Transportation Policy - Metropolitan Planning Council

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Transportation Policy

Rethinking investment policies and revenue sources

Policy Reform Options

Performance metrics

MPC supported the 2012 federal transportation authorization, MAP-21, because for the first time ever, it required the establishment of national goals, performance measures and accountability in planning and funding transportation investments. It is critical that Congress build on MAP-21 and the more recent legislation, FAST, to increase revenues and make additional, significant policy changes to improve our nation's transportation infrastructure.

In Illinois, transportation spending is not tied by law to statewide goals or performance measures, nor are agencies required to coordinate to achieve the highest return on an investment. MPC is a strong advocate for a statewide, data-based approach that prioritizes the most effective, accountable and transparent investments. Simultaneously, we are advocating for new revenue options to allow Illinois to invest in transportation improvements that commuters and businesses desperately need.

A merit-based process for prioritizing transportation projects in Illinois will provide:

  • Accountability: Given Illinois’ fiscal state, it is critical to reap the highest value for every taxpayer dollar spent. Merit-based budgeting would achieve this by requiring all projects that vie for capital funding to be weighed against criteria based on state­wide goals. 

  • Transparency: A statewide, data-rich, outcomes-based approach to prioritizing infrastructure investments will make it clearer to Illinois taxpayers why their tax dollars are being funneled toward a specific project.

  • Strong return on investment: Setting forth a process for prioritizing projects will ensure taxpayers receive the best re­turn on their investment. Strategically investing precious tax dollars rather than spending them will improve quality of life, clean the air and generate much-needed economic development.

  • A more level playing field: A more open and honest way of making capital investment decisions in Illinois means all communities’ projects would be measured against the same yardstick: The “have-nots” will have as good a chance to compete as the “have-lots.”

Federal revenue options

The federal government plays an essential role in funding transportation capital investments in Illinois and in other states. The Chicago region's 5-year public transit capital plan, for example, is overwhelmingly reliant on grants from the federal government. The 2015 federal transportation authorization, however, did not increase funding for transportation significantly. Moreover, it relies on a transfer of general fund dollars rather than revenue from the motor fuel tax, which has not been increased at the federal level since 1993.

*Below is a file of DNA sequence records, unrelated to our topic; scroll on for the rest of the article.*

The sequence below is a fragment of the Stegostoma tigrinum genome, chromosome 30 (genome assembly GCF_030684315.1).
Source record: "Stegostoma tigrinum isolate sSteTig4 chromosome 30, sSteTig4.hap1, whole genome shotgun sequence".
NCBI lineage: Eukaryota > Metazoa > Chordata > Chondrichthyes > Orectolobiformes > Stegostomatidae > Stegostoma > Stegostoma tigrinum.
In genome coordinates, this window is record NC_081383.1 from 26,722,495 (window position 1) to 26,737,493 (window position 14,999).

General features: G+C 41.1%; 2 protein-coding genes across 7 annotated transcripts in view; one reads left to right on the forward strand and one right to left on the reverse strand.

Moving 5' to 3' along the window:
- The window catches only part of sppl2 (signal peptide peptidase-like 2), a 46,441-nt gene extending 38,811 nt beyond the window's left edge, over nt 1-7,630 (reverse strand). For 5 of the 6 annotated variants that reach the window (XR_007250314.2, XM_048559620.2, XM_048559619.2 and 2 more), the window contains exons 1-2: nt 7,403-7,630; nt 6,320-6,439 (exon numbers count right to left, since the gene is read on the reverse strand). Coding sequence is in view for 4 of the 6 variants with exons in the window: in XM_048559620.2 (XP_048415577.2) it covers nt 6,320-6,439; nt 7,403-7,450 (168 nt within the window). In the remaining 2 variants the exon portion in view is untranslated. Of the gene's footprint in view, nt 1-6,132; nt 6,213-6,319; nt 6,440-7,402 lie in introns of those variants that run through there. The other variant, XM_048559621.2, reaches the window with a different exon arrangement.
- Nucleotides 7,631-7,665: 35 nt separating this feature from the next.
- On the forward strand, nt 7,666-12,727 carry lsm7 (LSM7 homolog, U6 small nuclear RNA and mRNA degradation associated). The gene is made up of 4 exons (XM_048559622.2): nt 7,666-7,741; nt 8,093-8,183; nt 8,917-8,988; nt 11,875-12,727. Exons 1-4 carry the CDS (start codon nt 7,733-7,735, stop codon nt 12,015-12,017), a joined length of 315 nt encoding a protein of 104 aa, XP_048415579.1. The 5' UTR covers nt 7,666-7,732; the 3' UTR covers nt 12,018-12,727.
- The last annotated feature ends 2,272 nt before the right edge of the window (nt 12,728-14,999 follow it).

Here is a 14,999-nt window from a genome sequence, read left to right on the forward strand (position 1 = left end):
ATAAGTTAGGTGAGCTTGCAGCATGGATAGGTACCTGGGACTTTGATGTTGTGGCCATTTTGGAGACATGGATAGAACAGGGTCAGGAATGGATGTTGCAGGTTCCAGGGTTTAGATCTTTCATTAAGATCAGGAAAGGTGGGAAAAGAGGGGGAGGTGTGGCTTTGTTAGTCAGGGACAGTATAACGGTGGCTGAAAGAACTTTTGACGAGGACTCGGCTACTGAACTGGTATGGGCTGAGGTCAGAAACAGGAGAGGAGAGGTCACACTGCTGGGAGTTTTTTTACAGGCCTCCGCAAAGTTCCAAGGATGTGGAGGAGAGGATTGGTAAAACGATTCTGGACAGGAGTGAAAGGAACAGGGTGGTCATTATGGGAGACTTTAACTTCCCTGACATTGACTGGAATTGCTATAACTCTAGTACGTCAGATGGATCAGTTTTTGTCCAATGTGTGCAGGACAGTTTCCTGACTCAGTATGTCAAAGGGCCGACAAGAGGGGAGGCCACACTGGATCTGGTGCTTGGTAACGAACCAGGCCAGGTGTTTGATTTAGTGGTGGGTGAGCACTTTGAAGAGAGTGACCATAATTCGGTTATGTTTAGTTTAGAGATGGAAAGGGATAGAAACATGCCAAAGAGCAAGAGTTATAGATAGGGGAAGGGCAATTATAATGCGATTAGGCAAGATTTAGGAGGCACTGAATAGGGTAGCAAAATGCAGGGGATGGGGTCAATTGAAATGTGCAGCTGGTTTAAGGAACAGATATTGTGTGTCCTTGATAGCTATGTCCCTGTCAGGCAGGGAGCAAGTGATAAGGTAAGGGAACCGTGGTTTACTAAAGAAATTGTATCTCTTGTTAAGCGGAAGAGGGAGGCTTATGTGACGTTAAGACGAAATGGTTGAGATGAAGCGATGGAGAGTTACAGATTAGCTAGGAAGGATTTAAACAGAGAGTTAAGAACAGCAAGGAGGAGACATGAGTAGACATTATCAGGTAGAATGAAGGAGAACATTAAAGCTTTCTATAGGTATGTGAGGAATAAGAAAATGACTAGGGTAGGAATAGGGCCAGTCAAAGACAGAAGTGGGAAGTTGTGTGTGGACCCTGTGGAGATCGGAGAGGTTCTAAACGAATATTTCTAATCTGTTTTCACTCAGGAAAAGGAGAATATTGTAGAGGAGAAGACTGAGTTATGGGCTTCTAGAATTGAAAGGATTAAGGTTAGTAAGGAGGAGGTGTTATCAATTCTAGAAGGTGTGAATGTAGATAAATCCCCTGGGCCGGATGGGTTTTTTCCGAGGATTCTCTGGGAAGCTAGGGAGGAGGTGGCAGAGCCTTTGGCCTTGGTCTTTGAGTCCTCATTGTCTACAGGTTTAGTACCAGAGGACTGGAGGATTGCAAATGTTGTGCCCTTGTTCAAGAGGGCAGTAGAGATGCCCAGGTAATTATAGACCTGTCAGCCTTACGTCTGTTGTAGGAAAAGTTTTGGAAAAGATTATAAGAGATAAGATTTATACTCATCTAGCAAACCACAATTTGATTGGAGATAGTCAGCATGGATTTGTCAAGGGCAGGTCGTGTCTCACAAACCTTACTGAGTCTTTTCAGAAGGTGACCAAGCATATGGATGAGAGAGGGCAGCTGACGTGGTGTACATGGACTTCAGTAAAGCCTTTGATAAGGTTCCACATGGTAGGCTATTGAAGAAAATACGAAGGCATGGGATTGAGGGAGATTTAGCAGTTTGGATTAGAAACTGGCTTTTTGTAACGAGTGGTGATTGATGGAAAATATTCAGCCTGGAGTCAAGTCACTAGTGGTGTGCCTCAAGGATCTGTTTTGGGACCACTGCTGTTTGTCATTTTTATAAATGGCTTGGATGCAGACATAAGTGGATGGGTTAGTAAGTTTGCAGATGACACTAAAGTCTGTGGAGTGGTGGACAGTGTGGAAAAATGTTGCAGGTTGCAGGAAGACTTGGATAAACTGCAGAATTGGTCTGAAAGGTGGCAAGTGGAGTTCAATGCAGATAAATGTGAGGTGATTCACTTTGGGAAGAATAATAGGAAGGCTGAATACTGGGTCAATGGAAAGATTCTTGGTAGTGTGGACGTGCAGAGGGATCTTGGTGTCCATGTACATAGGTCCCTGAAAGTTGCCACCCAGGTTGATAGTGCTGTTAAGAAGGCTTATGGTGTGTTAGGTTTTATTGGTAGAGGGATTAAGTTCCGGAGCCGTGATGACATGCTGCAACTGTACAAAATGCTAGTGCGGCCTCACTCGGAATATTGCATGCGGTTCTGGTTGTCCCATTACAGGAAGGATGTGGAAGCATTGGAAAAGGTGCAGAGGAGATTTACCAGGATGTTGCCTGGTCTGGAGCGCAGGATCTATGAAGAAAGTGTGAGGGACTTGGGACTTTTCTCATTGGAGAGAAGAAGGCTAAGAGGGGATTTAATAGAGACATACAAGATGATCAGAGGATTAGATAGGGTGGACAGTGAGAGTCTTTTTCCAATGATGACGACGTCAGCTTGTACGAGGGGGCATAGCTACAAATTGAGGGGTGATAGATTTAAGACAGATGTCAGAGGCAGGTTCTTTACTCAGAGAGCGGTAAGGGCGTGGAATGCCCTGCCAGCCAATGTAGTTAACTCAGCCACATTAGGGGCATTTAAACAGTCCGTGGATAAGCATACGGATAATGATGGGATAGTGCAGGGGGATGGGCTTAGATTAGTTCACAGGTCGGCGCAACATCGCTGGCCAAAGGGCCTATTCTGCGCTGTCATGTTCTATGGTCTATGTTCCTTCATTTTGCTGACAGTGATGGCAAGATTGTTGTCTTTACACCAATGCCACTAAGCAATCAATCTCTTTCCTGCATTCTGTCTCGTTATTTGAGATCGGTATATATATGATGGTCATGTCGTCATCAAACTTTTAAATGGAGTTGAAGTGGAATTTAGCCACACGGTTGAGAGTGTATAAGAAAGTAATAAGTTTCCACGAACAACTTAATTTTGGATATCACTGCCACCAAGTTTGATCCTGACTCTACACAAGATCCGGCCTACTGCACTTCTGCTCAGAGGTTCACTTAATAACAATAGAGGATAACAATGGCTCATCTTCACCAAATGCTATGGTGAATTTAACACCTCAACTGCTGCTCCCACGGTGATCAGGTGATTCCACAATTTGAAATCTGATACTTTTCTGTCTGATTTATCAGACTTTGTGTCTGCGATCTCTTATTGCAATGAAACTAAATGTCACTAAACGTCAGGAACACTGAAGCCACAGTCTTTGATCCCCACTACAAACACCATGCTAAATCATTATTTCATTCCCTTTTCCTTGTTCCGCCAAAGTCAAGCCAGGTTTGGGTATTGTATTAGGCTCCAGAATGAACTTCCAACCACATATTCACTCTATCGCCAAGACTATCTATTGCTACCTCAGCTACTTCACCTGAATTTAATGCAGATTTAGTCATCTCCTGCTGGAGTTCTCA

Several new revenue sources are necessary to fund the federal contribution to transportation capital funding. The following options are reliable and sustainable:

  • Increase the federal motor fuel tax and index it to inflation to ensure that this revenue source remains steady over time.
  • Implement a vehicle miles traveled tax to account for the decreasing returns of a per-gallon motor fuel tax as vehicle efficiency increases.
  • Allow tolling of existing roads. Federal law limits states' and regions' abilities to use congestion pricing—a powerful tool to manage vehicular traffic while improving transportation options—by failing to reauthorize several programs and by effectively prohibiting states from tolling existing Interstate lanes. As one remedy, MPC supports U.S. Sen. Mark Kirk’s (R-Ill.) Lincoln Legacy Infrastructure Development Act, which not only would advance congestion pricing but also encourages public-private partnerships to fund transportation improvements.
  • Restore selection criteria to TIFIA. MAP-21 unfortunately eliminated one of the greatest strengths of a competitive loan fund known as the Transportation Infrastructure Finance and Innovation Act (TIFIA): project selection criteria. MPC supports reinstating these criteria to ensure TIFIA loans support only the most innovative nationally or regionally significant projects.

Illinois and regional revenue options

In addition to the revenue options MPC is proposing in response to Illinois' $43 billion state transportation infrastructure shortfall, several additional sources are available to fund transportation at the state and regional level. These sources would provide an essential augmentation of revenues to pay for road, bridge and transit maintenance and construction.

  • Broaden the sales tax base to include services, which should be accompanied by a reduction in the overall rate. This would make Illinois more competitive with neighboring states, which have a broader sales tax base but a lower rate.
  • Implement Transit Facility Improvement Areas, a type of financing district along transit corridors. Increases in property tax revenues that result from transportation investments are used to fund the infrastructure.
  • Implement variable-priced parking in neighborhoods throughout the region so that parking supply is more closely matched to demand. Variable-priced parking can also reduce congestion by allowing people to find parking spaces more easily and encouraging them to try other modes of transportation, such as walking, biking and transit.
  • Expand the use of congestion pricing on the existing system, in order to ensure congestion-free travel options are available along the region's major highways. New lanes on I-55, the Stevenson Expressway, could be the region's first step in this direction.
Metropolitan Planning Council 140 S. Dearborn St.
Suite 1400
Chicago, Ill. 60603
312 922 5616 info@metroplanning.org

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